The Norwegian foreign ministry has denied local press reports that it rejected a British request to set up a formal joint taskforce aimed at preparing a post-Brexit free trade deal between the two countries.
The business daily Dagens Næringsliv earlier reported that Britain’s international trade secretary, Liam Fox, had asked Norway’s trade and industry minster, Monica Mæland, to form a bilateral trade working group at a meeting on 14 September.
The paper said the request was passed to the Norwegian foreign ministry, which is coordinating Norway’s Brexit response, where it was turned down as likely to jeopardise Norway’s European Economic Area (EEA) agreement and “inappropriate” while Britain was still a full member of the EU.
But a ministry spokeswoman said Mæland had confirmed in a letter to Fox that Norway was willing to “initiate a dialogue” in an attempt to “minimise any potential future disruption to the bilateral trade relationship”. The letter said Norway was “flexible concerning the format of the dialogue, within the framework of our respective obligations”.
No 10 said it was not true that Liam Fox had asked for a joint working group on trade with Norway: “That did not happen. Liam Fox has had dialogue with Norway. It was part of an ongoing dialogue between the Department for International Trade and individual states. It was a friendly conversation as opposed to any specific requests.”
The format – and formality – of preliminary bilateral trade talks is a highly sensitive issue. Fox is eager to begin work on negotiating new trade agreements with non-EU member states, but the UK is legally barred from signing any trade agreements while it remains an EU member.
Last month the Australian trade minister was forced to row back on earlier enthusiastic noises about the setting up of a bilateral working group to “scope out the parameters of a future ambitious and comprehensive Australia-UK free trade agreement”.
Steven Ciobo said any formal work on a bilateral post-Brexit deal between the two countries would take second place to Australia’s trade talks with the EU, and anyway could not begin until Britain had fully exited from the bloc.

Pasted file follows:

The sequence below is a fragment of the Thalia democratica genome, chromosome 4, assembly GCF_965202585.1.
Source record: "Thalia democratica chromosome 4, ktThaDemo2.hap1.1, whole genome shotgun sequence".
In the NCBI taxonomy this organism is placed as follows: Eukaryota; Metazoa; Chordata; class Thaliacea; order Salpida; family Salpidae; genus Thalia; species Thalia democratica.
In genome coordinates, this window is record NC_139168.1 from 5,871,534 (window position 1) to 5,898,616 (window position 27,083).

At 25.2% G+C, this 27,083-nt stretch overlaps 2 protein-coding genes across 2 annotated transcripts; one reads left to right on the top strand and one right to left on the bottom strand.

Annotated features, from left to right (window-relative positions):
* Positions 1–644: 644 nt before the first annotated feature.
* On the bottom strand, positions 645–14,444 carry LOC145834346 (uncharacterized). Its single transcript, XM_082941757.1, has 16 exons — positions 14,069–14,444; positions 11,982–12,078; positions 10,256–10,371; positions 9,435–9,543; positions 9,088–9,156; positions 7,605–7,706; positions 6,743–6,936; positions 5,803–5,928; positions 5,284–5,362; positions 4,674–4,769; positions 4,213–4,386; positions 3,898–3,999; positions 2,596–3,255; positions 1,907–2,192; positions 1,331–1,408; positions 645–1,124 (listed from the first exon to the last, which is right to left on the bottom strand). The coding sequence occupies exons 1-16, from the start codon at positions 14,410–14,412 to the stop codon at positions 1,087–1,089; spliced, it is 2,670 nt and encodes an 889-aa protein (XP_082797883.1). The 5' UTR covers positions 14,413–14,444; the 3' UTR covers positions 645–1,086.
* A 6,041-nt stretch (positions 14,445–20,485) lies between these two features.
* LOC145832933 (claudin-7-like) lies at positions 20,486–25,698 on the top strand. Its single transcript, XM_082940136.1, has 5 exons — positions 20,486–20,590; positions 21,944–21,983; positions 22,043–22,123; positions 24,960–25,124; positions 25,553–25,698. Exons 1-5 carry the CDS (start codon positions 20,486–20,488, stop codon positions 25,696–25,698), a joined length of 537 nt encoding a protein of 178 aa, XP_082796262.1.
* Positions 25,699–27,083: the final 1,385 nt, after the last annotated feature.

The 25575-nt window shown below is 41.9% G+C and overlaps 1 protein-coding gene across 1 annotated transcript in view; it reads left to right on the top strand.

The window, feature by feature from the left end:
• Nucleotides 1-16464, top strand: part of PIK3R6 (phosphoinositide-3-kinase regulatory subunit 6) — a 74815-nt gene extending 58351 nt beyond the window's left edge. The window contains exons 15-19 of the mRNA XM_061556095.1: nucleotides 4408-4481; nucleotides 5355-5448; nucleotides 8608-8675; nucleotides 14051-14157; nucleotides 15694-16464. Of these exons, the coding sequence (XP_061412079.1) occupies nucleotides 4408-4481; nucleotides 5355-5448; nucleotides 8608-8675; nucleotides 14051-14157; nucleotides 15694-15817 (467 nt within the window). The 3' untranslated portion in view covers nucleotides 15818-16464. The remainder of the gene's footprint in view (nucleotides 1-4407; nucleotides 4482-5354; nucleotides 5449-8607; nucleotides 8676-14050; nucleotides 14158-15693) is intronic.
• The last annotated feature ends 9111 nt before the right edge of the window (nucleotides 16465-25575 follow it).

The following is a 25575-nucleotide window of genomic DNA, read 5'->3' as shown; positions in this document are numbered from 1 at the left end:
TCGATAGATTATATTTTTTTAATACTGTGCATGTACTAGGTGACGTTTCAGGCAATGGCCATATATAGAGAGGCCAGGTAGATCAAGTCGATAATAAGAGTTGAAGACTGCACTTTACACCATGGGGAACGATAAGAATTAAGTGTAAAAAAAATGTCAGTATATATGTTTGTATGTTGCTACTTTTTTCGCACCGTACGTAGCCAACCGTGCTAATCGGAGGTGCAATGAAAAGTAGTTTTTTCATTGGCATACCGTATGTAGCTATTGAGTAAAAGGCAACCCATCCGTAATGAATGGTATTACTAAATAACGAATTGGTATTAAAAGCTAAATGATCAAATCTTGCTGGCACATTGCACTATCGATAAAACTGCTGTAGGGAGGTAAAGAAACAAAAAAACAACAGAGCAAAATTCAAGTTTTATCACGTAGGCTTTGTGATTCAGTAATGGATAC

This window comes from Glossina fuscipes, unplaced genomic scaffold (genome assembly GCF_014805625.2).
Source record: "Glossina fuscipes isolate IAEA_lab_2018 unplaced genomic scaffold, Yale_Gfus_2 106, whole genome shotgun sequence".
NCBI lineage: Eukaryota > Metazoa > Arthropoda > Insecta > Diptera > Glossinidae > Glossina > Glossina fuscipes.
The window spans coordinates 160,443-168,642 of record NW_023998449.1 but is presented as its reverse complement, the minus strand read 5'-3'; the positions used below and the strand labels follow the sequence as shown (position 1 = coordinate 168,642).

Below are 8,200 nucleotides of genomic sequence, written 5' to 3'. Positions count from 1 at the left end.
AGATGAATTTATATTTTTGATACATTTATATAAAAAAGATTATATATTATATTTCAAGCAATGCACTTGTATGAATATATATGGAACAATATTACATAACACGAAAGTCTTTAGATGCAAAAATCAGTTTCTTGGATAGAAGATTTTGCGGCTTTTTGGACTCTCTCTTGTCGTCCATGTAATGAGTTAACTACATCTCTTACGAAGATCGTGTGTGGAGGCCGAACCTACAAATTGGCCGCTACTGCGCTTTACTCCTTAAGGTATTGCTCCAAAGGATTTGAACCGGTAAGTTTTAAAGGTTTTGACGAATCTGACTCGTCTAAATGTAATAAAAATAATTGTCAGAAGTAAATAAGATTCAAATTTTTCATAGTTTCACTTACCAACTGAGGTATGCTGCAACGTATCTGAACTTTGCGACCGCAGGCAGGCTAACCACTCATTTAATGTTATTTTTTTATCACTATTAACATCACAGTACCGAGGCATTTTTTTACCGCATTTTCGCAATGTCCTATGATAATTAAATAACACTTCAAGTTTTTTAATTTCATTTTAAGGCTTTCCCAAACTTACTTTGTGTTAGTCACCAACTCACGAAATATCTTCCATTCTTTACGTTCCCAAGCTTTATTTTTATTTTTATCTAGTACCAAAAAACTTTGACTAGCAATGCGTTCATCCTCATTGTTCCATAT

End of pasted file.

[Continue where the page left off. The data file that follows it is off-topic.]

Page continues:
Norway is not a member of the EU but has access to the single market though its membership of the EEA, which groups EU member states plus three of the four members of the European Free Trade Association (Efta) – Norway, Iceland and Liechtenstein.
Norway has said it could block an eventual UK bid for Efta membership. The European affairs minister, Elisabeth Vik Aspaker, said in August it was “not certain it would be a good idea to let a big country into this organisation. It would shift the balance, which is not necessarily in Norway’s interests.”
The “Norwegian model” had been held up by some pro-Brexit campaigners as a possible way for the UK to access the EU single market via the EEA, although the government’s insistence on controlling immigration and regaining parliamentary and judicial sovereignty after Brexit may rule that out: EEA membership requires the four EU freedoms, including the free movement of people.
Trygve Slagsvold Vedum, the leader of Norway’s Centre party, accused the Norwegian government of dragging its feet in response to the Brexit vote, telling Dagens Næringsliv that Britain was Norway’s biggest export market and it was “very strange” to reject closer dialogue.
Britain accounts for about a quarter of Norway’s exports – principally oil and gas, which account for nearly 90% of the total, and seafood – and about 6% of its imports.